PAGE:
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Throwback Thursday: A Sweet Sixteen From Not Too Long Ago

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The 2013 Michigan basketball team left us all with plenty of fond memories, none more so than their Sweet Sixteen victory over Kansas.

Michigan v Kansas
Well Earned
Photo by Tom Pennington/Getty Images

As we all await tonight’s Sweet Sixteen matchup against Oregon with bated breath, taking a moment to relive what, in my mind, was the most remarkable Michigan basketball game ever will at least kill some time until tipoff. It wasn’t the most important game in program history, and the team may have not been at its full power for all forty minutes, but it was a completely unmoored rollercoaster of a contest that resulted in one of the most ecstatic March victories ever.

Michigan v Kansas
This went in, remember?
Photo by Ronald Martinez/Getty Images

That’s right, y’all, we’re talking about the 2013 Sweet Sixteen!

First, a little context. The Wolverines came into the year a top five team after ending the season co-champions of the Big Ten and Trey Burke’s (semi-reluctant) announcement that he’d be back for his sophomore season. They hovered around the top five until late January, when some cracks started to show due mostly to fatigue and inexperience.

Indiana visited Ann Arbor for the final game of the regular season; a Michigan win would have produced a four team logjam atop the Big Ten, ensuring a second straight shared title, but a last minute Indiana tip-in wound up knocking Michigan all the way down to the four line for the NCAA Tournament.

Due to the team’s late season semi-swoon, the South Dakota Jackrabbits were a trendy upset pick in the first round. No such thing came close to passing; Michigan won, 71-56, earning them a matchup with VCU in the Round of Thirty-Two, in which—you guessed it—VCU was a popular upset pick.

“Michigan won’t be able to handle VCU’s kinetic press,”; “The Big Ten doesn’t have teams that play the way VCU does,”; “VCU is a tournament hardened team, Michigan isn’t,” said a disconcerting number of pundits in anticipation of The Round of 32. In the end, Mitch McGary revealed a shockingly sophisticated and devastating high-post game that led to a 78-53 Michigan win.

Next came the Kansas Jayhawks, the one seed out of the region. Freshman sensation and presumptive number two pick in the NBA draft Ben McLemore would roast Tim Hardaway Jr. and Glen Robinson III—the thinking went—while senior behemoth Jeff Withey would put out-of-almost-nowhere freshman superstar Mitch McGary in his place.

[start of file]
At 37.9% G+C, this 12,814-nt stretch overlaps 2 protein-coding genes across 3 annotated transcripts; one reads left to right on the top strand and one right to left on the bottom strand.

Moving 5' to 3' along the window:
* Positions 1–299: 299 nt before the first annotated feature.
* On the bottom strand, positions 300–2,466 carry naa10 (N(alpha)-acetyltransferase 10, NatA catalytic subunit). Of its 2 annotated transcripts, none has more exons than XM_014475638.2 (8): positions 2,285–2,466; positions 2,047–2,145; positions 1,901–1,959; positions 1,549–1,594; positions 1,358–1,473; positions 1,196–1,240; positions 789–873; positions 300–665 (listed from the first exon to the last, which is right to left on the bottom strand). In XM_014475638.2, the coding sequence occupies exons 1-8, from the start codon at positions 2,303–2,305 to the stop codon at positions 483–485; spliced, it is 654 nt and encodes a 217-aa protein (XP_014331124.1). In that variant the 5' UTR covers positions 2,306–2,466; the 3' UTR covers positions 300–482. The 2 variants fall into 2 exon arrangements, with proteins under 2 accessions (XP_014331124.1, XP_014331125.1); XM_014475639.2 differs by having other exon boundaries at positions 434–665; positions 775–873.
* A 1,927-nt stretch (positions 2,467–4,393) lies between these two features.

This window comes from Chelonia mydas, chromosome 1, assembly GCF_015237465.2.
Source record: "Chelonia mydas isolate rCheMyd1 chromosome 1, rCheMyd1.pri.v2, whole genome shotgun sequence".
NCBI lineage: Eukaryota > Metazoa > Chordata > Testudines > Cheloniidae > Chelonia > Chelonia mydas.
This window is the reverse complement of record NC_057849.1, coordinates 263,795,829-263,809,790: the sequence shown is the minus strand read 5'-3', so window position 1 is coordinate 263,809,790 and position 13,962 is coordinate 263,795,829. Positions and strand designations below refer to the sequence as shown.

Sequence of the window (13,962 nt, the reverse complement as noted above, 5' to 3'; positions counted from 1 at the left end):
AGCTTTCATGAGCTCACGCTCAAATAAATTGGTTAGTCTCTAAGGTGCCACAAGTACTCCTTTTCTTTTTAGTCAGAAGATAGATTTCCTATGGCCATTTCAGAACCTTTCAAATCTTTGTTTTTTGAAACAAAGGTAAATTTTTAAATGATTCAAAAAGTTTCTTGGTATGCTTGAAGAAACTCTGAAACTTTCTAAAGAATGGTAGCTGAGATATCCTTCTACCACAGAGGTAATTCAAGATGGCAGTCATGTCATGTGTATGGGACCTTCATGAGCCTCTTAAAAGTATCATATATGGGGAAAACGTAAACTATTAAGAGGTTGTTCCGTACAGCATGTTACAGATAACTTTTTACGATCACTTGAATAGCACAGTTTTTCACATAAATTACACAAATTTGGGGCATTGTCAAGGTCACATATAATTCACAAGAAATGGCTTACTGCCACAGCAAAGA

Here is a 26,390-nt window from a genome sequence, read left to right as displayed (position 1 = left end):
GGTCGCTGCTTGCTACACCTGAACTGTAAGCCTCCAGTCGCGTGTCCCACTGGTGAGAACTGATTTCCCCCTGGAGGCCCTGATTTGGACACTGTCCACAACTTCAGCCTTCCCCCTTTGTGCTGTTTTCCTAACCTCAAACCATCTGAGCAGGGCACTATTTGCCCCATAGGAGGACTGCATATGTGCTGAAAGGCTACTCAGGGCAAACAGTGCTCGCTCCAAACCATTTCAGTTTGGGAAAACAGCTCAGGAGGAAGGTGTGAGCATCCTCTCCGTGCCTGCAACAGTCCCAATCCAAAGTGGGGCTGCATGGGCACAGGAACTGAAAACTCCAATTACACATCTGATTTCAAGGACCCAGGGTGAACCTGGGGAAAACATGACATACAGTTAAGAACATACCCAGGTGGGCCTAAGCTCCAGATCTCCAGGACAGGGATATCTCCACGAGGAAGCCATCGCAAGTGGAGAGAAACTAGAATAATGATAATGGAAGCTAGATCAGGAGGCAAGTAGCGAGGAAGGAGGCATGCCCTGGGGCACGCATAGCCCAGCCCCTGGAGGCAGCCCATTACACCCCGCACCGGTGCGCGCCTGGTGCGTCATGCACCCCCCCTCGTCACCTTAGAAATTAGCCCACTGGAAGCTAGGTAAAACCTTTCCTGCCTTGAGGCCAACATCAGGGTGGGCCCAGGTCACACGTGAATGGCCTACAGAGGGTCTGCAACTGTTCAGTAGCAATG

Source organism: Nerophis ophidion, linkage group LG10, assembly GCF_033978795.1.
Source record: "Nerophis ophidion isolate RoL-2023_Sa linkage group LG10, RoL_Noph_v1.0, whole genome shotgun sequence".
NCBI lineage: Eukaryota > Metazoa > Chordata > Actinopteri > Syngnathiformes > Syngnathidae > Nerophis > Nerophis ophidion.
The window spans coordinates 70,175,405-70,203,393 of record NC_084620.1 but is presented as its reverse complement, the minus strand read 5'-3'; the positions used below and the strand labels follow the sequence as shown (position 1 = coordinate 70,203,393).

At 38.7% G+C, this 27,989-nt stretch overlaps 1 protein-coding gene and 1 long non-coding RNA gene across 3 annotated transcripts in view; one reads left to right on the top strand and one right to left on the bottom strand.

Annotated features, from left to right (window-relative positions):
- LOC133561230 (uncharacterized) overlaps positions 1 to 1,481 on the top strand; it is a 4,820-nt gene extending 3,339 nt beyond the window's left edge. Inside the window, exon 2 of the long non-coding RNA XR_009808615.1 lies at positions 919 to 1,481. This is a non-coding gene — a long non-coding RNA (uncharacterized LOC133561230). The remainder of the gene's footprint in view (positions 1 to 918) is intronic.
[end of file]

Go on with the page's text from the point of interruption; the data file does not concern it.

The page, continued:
The game started inauspiciously, with Michigan falling behind and Mitch McGary getting nut-tapped early. This was the first time that the Wolverines had looked truly out of sorts since their matchup against Indiana in Bloomington two months prior. McGary was holding his own with Withey by drawing the Jayhawk out of the paint on offense and throwing his weight into him on defense, but Kansas’ wings looked to be too much for Hardaway Jr., Robinson III, and a green Nik Stauskas. Even Trey was having trouble against his opponents’ length and speed.

Down ten (!!!) with less than four minutes to play, Michigan started to claw its way back, here’s how it went.

McGary stepped in front of Withey on a lazy entry pass and started a fast break to make it an eight point game.

Withey then threw one down to extend the lead back to ten with 2:50 remaining.

Tim Hardaway Jr. missed a contested layup and a three on the same possession, giving the ball back to Kansas. Michigan still down ten, 2:30 remaining.

Glenn Robinson III runout off an errant pass, Jayhawk lead back to eight.

Trey Burke forces a backcourt violation against Elijah Johnson, Michigan ball.

Burke to McGary makes it 72-66, 1:49 remaining.

Two Kansas free throws make it and eight point game once again.

Absurd off balance thirty footer from Burke makes it a five point game (this will become important later).

Ben McLemore misses a layup over Jordan Morgan, Michigan ball with 0:39 remaining.

GLENN ROBINSON III WITH A TWISTING, CONTESTED REVERSE LAYUP!!! THREE POINT GAME, TIMEOUT MICHIGAN.

Caris fouls Elijah Johnson with twenty-one seconds left. Johnson sinks both, five point game with twenty seconds left, Michigan is left with no timeouts.

Burke to the rack with an easy layup. WE AIN’T DEAD YET.

Johnson misses the front end of a one-and-one.

[. . .]

AISUGFVIWBVNPO IKBN KJBWEVC!!!!!!!!!!!!!!!!!!!!!!!

That shot would tie the game up and send it into overtime, but there was no way in hell that Michigan was gonna lose after Trey drained that shot. Thus, Michigan won 87-85 in overtime.

On to the Elite Eight they went, and eventually they were ousted by Louisville in the National Championship. Nothing compared to this game, though. Michigan hasn’t won an NCAA title in my lifetime, so the Kansas game is—in my mind—the pinnacle of Michigan basketball.

Michigan would go on to embarrass Florida in the Elite Eight and squeak one out against Syracuse in the Final Four, but the Kansas game stands alone. It was the game when people finally realized that yes, Michigan could indeed exist as a basketball school, and that yes, Trey Burke was indeed the best player in the country, and that yes, if you’re downwind from fairy dust in March you can erase a ten point lead against the best team in the country in fewer than two minutes.

It was March distilled into its purest form. Bottled in bond.

Make no doubt about it, this year’s team is not the 2013 squad, but I like the team’s chances with a couple of sharpshooting wings, a big man or two that can play, and point guard that just seems to know exactly when it’s time to take over.